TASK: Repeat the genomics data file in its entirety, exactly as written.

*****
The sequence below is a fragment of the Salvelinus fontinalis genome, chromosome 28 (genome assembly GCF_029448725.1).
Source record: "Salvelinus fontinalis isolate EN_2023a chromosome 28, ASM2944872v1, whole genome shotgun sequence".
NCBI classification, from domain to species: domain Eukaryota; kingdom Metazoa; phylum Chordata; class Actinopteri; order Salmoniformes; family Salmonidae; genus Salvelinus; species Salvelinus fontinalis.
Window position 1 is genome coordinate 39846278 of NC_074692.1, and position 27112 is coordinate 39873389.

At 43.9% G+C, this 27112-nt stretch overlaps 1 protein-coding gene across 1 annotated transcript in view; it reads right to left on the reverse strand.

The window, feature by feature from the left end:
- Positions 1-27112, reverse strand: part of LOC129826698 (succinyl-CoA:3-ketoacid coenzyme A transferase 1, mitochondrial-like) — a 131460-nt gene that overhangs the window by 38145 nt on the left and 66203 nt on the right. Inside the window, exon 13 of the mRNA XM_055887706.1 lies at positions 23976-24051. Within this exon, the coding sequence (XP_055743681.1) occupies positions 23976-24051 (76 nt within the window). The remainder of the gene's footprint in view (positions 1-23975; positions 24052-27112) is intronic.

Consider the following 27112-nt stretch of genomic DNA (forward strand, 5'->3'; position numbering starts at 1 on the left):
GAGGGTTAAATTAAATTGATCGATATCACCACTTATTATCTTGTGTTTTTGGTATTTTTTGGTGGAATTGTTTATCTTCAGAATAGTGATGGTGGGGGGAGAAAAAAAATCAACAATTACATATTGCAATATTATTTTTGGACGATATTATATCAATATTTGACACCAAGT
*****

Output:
The sequence below is a fragment of the Salvelinus fontinalis genome, chromosome 28 (genome assembly GCF_029448725.1).
Source record: "Salvelinus fontinalis isolate EN_2023a chromosome 28, ASM2944872v1, whole genome shotgun sequence".
NCBI classification, from domain to species: domain Eukaryota; kingdom Metazoa; phylum Chordata; class Actinopteri; order Salmoniformes; family Salmonidae; genus Salvelinus; species Salvelinus fontinalis.
Window position 1 is genome coordinate 39846278 of NC_074692.1, and position 27112 is coordinate 39873389.

At 43.9% G+C, this 27112-nt stretch overlaps 1 protein-coding gene across 1 annotated transcript in view; it reads right to left on the reverse strand.

The window, feature by feature from the left end:
- Positions 1-27112, reverse strand: part of LOC129826698 (succinyl-CoA:3-ketoacid coenzyme A transferase 1, mitochondrial-like) — a 131460-nt gene that overhangs the window by 38145 nt on the left and 66203 nt on the right. Inside the window, exon 13 of the mRNA XM_055887706.1 lies at positions 23976-24051. Within this exon, the coding sequence (XP_055743681.1) occupies positions 23976-24051 (76 nt within the window). The remainder of the gene's footprint in view (positions 1-23975; positions 24052-27112) is intronic.

Consider the following 27112-nt stretch of genomic DNA (forward strand, 5'->3'; position numbering starts at 1 on the left):
GAGGGTTAAATTAAATTGATCGATATCACCACTTATTATCTTGTGTTTTTGGTATTTTTTGGTGGAATTGTTTATCTTCAGAATAGTGATGGTGGGGGGAGAAAAAAAATCAACAATTACATATTGCAATATTATTTTTGGACGATATTATATCAATATTTGACACCAAGT